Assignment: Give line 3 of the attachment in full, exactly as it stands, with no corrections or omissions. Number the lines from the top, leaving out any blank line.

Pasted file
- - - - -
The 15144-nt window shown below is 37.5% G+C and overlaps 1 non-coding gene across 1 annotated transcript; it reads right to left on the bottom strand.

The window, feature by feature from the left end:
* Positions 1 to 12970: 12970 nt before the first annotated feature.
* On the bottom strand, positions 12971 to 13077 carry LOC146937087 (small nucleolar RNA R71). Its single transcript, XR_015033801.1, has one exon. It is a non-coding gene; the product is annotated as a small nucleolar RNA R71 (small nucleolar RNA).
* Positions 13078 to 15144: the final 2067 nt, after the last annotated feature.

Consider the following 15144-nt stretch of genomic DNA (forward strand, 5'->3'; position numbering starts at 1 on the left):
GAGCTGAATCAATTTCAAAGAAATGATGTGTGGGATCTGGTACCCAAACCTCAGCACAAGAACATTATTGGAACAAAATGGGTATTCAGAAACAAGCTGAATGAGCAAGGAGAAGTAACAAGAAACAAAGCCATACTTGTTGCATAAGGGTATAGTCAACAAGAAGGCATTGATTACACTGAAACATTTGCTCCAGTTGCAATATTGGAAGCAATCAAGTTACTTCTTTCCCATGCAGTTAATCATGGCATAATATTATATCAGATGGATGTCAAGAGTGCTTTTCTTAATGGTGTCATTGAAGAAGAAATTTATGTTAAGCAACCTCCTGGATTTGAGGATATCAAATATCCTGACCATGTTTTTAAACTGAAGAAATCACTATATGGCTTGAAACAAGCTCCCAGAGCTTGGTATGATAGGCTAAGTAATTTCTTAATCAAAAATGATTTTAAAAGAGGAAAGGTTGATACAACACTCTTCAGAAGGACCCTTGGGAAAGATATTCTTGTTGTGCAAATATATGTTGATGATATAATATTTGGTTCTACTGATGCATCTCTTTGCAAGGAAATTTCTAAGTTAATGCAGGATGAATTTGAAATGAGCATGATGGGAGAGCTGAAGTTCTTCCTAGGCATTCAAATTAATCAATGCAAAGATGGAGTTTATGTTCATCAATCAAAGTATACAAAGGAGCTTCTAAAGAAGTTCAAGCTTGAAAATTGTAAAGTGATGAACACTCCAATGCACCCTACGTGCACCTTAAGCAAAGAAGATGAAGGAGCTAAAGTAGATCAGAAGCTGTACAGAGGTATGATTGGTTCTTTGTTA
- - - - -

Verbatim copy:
* Positions 1 to 12970: 12970 nt before the first annotated feature.